Those who are most enthusiastic about sustainable construction will surely be familiar with a term which is now used, more than ever, within circles of architects, designers and structural engineers. We are talking about the passivhaus or, translated from German to English: passive house, a standard of building construction that has its foundations on commitment to the environment.
Officially formed in 1988 by professors Bo Adamson, from the Swedish University of Lund, and Wolfgang Feist, from the German Institute of Building and Environment, the passivhaus was born after the oil crisis and seeks efficiency and savings in architecture.
It was not until the year 1990 that the first prototype passivhaus was built in Germany, a building of four terraced houses in the town of Darmstadt subsidised by the government. After being monitored for a reasonable time, it was arrived at the conclusion that it was, indeed, appropriate in energy consumption and comfortable in its interior.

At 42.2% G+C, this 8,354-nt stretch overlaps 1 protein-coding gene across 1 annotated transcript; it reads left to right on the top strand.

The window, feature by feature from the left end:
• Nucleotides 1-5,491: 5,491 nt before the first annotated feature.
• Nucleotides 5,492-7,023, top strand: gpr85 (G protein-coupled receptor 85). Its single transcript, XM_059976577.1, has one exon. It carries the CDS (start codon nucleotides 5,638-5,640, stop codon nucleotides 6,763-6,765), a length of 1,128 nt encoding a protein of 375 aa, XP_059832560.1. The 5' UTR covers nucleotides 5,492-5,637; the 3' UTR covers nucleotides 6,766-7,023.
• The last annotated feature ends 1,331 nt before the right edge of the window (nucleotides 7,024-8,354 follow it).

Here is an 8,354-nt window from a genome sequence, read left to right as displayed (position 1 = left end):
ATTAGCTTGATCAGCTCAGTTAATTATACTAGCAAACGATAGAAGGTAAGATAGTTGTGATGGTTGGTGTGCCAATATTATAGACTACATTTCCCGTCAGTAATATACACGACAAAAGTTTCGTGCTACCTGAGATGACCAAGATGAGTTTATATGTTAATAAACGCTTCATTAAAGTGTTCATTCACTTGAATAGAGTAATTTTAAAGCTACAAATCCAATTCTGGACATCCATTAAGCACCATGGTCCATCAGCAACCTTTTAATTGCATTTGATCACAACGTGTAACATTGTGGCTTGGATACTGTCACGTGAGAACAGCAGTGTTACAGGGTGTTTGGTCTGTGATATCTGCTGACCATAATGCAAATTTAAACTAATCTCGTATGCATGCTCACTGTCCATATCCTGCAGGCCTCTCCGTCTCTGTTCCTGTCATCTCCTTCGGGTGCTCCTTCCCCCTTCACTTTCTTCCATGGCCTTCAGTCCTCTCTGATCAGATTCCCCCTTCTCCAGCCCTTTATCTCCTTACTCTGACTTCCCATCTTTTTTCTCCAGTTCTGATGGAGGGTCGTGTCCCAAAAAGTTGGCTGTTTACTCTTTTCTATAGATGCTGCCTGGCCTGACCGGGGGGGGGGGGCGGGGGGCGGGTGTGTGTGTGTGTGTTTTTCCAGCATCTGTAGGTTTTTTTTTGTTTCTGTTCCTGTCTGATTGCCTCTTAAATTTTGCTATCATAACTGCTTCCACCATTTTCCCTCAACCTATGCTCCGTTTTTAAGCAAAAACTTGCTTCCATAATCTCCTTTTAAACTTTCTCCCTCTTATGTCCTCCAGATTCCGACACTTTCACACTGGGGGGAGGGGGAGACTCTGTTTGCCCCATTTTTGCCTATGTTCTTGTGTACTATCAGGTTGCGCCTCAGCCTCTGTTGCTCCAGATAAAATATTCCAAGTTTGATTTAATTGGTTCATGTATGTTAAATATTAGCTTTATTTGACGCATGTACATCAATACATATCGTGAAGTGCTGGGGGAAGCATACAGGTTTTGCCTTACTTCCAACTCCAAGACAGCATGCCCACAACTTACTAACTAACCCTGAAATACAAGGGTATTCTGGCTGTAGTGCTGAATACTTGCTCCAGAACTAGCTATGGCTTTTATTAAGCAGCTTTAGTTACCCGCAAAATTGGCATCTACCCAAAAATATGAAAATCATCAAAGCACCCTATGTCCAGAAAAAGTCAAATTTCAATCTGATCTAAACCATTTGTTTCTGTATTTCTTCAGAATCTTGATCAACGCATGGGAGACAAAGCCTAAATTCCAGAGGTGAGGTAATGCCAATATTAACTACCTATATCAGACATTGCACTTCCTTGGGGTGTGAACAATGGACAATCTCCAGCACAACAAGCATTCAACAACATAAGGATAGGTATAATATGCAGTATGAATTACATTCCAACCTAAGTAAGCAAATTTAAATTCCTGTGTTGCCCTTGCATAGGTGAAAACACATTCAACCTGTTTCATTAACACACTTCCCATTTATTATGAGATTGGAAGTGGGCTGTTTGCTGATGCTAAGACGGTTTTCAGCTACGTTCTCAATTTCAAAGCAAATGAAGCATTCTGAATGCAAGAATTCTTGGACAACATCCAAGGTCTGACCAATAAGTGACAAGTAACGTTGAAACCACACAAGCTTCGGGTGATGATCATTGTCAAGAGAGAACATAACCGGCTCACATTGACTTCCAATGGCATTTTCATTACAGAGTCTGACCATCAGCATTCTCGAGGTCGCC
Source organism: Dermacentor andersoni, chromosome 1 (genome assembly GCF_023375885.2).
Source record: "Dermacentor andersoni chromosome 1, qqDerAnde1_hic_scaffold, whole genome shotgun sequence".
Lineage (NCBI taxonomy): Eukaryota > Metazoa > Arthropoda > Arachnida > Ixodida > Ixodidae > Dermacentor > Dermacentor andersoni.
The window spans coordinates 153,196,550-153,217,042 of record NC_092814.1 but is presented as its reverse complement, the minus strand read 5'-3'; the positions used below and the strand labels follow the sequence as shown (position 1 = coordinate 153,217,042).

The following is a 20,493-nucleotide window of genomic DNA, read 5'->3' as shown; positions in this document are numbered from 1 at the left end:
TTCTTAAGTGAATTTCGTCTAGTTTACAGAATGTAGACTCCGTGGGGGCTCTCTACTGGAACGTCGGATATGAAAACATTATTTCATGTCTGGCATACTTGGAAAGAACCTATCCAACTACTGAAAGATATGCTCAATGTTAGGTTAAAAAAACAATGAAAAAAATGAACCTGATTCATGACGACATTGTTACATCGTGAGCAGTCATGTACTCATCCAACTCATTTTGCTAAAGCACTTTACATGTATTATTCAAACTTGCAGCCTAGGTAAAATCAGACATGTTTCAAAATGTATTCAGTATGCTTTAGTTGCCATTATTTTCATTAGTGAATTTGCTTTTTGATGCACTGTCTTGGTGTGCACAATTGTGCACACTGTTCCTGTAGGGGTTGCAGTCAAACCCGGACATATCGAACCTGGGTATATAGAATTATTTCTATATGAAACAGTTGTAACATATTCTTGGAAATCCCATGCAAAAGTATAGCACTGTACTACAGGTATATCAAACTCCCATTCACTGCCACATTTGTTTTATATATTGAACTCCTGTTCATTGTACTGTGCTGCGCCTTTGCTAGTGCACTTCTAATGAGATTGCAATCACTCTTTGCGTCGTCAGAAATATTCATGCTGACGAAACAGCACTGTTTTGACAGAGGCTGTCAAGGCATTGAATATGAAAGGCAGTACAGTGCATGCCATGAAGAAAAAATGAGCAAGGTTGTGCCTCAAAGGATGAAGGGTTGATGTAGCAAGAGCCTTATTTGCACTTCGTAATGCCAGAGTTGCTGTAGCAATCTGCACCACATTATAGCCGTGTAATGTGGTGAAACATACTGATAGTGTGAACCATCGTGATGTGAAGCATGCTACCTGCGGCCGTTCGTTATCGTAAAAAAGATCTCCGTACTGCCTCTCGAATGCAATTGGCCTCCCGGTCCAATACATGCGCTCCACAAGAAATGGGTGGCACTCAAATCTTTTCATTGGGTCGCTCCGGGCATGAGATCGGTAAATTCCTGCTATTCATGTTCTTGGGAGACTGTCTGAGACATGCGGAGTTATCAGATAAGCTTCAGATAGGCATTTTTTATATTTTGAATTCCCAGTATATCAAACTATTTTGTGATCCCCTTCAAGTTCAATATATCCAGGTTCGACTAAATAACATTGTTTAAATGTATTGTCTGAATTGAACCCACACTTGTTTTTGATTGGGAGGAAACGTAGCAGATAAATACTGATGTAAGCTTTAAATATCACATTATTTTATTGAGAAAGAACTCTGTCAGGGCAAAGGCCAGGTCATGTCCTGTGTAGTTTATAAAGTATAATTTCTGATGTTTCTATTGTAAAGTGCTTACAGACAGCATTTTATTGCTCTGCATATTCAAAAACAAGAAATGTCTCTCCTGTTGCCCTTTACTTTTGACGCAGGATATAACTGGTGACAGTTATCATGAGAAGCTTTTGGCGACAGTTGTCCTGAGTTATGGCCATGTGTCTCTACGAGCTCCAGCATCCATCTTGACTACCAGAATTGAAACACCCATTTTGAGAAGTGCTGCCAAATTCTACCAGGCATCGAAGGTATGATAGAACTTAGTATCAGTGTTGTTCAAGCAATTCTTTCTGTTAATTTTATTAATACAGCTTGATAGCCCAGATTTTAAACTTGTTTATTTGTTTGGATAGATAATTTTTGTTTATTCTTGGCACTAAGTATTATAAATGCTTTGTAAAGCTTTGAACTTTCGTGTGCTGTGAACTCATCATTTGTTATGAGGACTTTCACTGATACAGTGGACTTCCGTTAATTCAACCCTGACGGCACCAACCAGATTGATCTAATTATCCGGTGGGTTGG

It is now, on the threshold of 2020, when the race for renewable energy is about to reach its self-imposed goal, when terms like passivhaus, associated with sustainability and efficiency, seem to have found a perfect breeding ground to fully germinate. Along with other concepts such as nearly zero energy, the passivhaus is building the model house of our future and is well worth following closely.
The main objective of the passive construction is to minimise the energy consumption of the homes, ensuring comfortable temperatures at low cost, with the monthly savings of money that this entails for citizens. In this way, construction is seeking reconciliation with the environment and the human race the avoidance of unnecessary impacts and the reduction of attacks on nature.